Robert is a firm believer in the pedagogical value of studying theatre within a real-world production context, in addition to the more traditional liberal arts classroom approach to dramatic literature, theatre history, and dramaturgy. To this end, he believes that the rehearsal room and stage are natural extensions of the classroom experience.
In addition to his skills as an instructor of literature and writing, Robert has a diverse background as a professional director, playwright, dramaturg, and actor. He believes strongly in teaching theatre as a collaborative art form, with each discipline contributing to the overall interpretive impact of the performed text. Therefore, Robert feels as at home teaching directing and acting as he does teaching literature and history, as well as directing productions within a departmental performance season. He has a passion for working with college-aged students in performance and proudly counts many university productions among his best work as a director, on par with much of his professional work.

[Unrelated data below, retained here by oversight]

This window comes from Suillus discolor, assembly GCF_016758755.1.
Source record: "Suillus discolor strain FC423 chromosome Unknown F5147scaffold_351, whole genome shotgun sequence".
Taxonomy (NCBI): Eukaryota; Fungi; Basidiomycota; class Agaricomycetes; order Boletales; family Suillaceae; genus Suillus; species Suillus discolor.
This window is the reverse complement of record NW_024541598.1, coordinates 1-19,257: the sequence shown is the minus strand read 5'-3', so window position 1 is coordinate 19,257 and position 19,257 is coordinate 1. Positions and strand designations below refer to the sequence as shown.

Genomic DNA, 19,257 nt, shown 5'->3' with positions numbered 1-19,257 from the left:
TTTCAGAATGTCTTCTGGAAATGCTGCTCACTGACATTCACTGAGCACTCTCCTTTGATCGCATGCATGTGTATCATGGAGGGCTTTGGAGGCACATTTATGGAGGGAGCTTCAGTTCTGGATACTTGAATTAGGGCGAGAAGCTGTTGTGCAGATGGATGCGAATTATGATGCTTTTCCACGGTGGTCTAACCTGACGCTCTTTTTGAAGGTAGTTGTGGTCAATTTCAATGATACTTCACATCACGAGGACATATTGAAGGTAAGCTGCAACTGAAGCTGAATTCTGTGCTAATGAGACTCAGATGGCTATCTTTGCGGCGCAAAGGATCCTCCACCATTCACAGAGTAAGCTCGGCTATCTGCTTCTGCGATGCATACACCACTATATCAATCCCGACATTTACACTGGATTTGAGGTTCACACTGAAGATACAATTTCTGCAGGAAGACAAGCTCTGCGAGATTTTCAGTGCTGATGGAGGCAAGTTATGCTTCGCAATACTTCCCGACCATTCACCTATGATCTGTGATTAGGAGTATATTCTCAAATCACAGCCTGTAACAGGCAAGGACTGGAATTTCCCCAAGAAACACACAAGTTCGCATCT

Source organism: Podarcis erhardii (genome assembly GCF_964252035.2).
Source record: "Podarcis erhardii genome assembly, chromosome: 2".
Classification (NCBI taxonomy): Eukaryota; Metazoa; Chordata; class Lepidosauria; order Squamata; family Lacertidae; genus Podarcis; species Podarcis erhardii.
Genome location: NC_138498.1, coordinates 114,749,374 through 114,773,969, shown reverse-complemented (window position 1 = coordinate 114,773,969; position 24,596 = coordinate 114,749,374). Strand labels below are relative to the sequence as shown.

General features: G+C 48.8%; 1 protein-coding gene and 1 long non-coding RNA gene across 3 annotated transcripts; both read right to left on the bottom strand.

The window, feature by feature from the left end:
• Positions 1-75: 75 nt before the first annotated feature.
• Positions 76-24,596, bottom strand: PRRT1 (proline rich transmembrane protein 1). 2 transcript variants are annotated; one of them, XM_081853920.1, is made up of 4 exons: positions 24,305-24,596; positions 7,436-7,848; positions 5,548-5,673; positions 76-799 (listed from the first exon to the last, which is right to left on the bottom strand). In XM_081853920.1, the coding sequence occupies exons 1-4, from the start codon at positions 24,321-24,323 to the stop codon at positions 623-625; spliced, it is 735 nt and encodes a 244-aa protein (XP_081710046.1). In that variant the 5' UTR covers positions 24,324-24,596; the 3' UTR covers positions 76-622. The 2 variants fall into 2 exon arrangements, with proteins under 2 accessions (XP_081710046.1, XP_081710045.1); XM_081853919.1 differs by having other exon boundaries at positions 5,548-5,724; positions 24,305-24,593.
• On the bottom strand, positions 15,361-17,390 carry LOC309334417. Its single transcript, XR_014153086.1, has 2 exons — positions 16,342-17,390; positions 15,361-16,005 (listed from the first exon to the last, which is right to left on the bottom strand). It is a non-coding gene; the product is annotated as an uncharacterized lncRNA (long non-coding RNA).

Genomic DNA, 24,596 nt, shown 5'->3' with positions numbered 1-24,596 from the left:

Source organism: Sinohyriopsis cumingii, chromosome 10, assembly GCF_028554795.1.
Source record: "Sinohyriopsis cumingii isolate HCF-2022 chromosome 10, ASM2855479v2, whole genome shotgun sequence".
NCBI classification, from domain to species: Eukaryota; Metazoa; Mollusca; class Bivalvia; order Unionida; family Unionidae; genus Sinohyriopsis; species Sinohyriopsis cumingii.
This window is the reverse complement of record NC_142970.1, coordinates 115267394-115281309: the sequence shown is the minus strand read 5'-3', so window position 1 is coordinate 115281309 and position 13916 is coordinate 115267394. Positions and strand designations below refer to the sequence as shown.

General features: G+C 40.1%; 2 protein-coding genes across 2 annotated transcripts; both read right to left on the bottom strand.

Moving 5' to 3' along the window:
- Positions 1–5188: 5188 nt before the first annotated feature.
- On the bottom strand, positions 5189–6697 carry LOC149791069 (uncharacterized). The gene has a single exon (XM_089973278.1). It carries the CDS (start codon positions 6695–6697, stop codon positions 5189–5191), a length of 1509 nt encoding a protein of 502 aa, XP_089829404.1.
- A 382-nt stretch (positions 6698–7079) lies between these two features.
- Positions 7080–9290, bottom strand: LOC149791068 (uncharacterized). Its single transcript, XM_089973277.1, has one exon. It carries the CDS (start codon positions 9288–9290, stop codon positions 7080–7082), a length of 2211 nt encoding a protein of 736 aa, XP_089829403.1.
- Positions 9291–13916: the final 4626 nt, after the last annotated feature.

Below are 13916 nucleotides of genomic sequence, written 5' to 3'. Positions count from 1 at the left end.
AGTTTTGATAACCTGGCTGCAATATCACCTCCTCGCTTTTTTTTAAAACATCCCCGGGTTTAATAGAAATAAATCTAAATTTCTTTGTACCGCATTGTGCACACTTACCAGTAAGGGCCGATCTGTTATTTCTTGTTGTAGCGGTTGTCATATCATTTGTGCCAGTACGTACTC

Central to Robert's academic interests is the study of classical works within a contemporary context, whether that be a comparative study of modern dramatic or film adaptations and their textual antecedents or the contemporary relevance of classic texts within a modern thematic context. His areas of expertise are Classical Greek drama and its contemporary adaptations, contemporary adaptations of Shakespeare (as well as the increasingly utilized trend of "modernizing" Shakespearean performance), and 20th/21st adaptations of Japanese Noh.
While his primary focus is the study of dramatic literature, history, and performance, Robert has extensive experience teaching multidisciplinary literature courses that incorporate fiction, prose, poetry, and film as a means of exploring thematically-rich topics such as the supernatural, dystopia, myth, violence, etc.